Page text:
By Jordain Carney - 07-28-17 12:34 PM EDT
Sen. John McCain (R-Ariz.) on Friday is looking forward to "a fresh start" on healthcare reform after joining Democrats to defeat the Republican ObamaCare repeal bill overnight.
He urged his Senate colleagues to put partisanship aside and "trust each other" as they look for a path forward.
"I encourage my colleagues on both sides of the aisle to trust each other, stop the political gamesmanship, and put the healthcare needs of the American people first. We can do this," McCain said in a statement.
McCain helped kill the Senate GOP "skinny" repeal plan during a dramatic early-morning vote, which marked a major setback for a key GOP agenda item.
McCain refused to tell reporters ahead of time how he would vote. He appeared to catch some of his colleagues by surprise when he joined with GOP Sens. Lisa Murkowksi (Alaska) and Susan Collins (Maine) to help Democrats defeat the slimmed-down GOP leadership repeal plan.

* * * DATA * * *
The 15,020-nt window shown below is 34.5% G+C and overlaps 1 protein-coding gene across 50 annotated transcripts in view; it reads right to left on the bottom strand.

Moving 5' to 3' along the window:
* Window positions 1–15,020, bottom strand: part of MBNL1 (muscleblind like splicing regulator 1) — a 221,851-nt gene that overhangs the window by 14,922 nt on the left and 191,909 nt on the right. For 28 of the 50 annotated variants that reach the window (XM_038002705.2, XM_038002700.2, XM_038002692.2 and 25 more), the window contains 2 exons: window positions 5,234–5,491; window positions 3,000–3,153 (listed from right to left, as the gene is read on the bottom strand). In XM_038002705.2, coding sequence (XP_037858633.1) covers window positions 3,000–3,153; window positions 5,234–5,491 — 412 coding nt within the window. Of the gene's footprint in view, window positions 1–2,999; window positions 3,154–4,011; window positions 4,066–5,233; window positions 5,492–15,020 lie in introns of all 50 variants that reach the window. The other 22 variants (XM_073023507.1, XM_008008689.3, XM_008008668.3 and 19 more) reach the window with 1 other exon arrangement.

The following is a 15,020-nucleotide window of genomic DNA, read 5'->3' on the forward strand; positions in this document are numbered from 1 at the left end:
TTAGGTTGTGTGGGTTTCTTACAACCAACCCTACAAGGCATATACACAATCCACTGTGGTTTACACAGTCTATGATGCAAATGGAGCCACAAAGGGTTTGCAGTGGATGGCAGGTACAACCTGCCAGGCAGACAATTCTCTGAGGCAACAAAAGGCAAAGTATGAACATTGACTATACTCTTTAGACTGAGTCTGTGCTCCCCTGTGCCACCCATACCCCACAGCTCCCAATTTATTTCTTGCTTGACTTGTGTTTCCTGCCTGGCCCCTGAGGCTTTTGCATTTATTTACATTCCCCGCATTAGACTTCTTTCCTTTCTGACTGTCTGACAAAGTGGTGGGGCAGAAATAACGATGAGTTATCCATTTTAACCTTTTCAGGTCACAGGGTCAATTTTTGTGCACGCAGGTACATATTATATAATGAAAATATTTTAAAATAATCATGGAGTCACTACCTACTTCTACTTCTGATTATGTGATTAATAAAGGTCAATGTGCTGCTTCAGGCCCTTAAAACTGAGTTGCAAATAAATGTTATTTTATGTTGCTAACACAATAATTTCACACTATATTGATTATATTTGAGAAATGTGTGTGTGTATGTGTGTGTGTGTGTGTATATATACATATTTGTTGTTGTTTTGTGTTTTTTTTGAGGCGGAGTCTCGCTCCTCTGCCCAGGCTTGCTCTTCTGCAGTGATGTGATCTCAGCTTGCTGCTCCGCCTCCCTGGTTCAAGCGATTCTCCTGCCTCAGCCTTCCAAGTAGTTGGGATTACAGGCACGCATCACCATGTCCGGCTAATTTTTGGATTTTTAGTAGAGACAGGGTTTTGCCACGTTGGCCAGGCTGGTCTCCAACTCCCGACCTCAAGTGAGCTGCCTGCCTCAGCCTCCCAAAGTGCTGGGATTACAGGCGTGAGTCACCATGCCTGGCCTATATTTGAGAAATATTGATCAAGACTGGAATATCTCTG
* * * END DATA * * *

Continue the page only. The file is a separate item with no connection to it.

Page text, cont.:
"It is now time to return to regular order with input from all of our members - Republicans and Democrats - and bring a bill to the floor of the Senate for amendment and debate," he said.
The GOP was harshly criticized for crafting the bill in private. McCain has blasted his own party's process for happening behind closed doors and without public hearings.
McCain added that he has "great faith" in Sens. Lamar Alexander (R-Tenn.) and Patty Murray (D-Wash.) to come up with a bipartisan healthcare bill. Both senators have expressed an interest in having the Senate Health, Education, Labor and Pensions Committee, which they oversee, hold healthcare hearings.
The 80-year-old senator said on Friday that the Senate has recently succumbed to "partisan rancor and gridlock."
"Our inability to address the pressing healthcare needs of the American people with meaningful and lasting reform is inexcusable," he said.
Senators in both parties said in the immediate wake of the failed vote that they were willing to listen to ideas from across the aisle.
Senate Majority Leader Mitch McConnell (R-Ky.), in an emotional floor speech, put the onus on Democrats, saying: "Now I think it's appropriate to ask what are their ideas."